Simulation can range from paper-pen case studies, role play with simulated or standardized patients (e.g., postpartum hemorrhage simulation), video sessions, anatomical modelling, and more recently e-simulation (Cant & Cooper 2014; Norman, Dore, & Grierson, 2012; Sun, Tsai, Finger, Chen, Yeh, 2008). E–simulation is an emerging technology facilitating various nursing education strategies based in the virtual classroom.

Second Life®  is used in multiple nursing programs to simulate real encounters. SL is used in multiple nursing programs to simulate real encounters (Aebersold et al, 2012; Honey, Connor, Veltman, Bodily, & Diener, 2012; Tiffany & Hoglund, 2013). A common theme is to provide students a real-life experience which may not be possible in an educational setting. Honey et al. (2012) reported a collaboration between two nursing programs (University of Auckland, New Zealand, and Boise State University, Idaho) which produced a 10 step guide for other nursing programs to develop an extensive SL-based e-simulation.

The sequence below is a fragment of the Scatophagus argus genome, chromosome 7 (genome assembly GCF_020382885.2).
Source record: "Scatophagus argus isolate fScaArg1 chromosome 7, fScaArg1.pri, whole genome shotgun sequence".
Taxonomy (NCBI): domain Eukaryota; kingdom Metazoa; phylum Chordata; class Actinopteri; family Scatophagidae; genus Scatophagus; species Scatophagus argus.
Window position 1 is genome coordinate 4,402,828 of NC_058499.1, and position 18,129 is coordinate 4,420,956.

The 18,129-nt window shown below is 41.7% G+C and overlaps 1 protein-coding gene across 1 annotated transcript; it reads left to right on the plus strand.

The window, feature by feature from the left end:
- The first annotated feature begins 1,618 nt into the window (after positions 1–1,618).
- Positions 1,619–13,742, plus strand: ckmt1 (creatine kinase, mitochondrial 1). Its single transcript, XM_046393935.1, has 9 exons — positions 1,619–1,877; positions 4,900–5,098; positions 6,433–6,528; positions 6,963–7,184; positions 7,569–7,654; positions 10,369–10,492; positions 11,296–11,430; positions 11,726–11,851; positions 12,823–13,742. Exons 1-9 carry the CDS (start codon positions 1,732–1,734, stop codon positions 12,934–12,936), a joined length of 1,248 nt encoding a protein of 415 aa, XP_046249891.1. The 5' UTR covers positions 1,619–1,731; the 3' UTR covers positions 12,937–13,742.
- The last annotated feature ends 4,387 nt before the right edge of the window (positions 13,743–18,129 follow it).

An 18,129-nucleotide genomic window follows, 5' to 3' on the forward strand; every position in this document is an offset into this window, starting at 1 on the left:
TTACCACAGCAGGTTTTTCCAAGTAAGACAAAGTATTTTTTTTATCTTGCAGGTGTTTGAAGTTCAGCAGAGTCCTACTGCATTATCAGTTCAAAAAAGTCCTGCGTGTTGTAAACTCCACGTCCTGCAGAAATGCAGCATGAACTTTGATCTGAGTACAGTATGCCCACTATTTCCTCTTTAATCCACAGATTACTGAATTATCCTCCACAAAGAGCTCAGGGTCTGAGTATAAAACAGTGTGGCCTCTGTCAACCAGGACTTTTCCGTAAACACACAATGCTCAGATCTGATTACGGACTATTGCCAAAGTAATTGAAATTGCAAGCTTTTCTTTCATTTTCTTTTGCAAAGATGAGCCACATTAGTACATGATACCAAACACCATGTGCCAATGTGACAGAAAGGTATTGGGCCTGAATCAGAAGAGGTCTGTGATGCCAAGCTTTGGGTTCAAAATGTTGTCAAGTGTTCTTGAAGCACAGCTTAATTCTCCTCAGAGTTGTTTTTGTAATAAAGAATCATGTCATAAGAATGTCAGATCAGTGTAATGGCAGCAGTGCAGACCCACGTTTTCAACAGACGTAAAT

In a novel e-simulation based in SL, researchers created a new SL application for teaching and training in intensive care units (ICU) with particular emphasis on nurse-to-nurse handoffs. The major outcome of this work was a VW environment for training nurses in the shift handover process, designed and developed for use by postgraduate nurses in training (Brown, Rasmussen, Baldwin, & Wyeth, 2012). Other examples of SL based e-simulations include ‘critical life’ (emergency department) (Rogers, Miller, & Firmin, 2012), virtual clinics (Wang & Burton 2012), and conflict management (Tschannen, Aebersold, McLaughlin, Bowen, & Fairchild, 2012). All of these nursing related initiatives in SL demonstrated positive outcomes, such as increased collaboration, increased knowledge, and development of competencies related to leadership and management skills (Aebersold & Tschannen, 2012; Cant & Cooper 2014).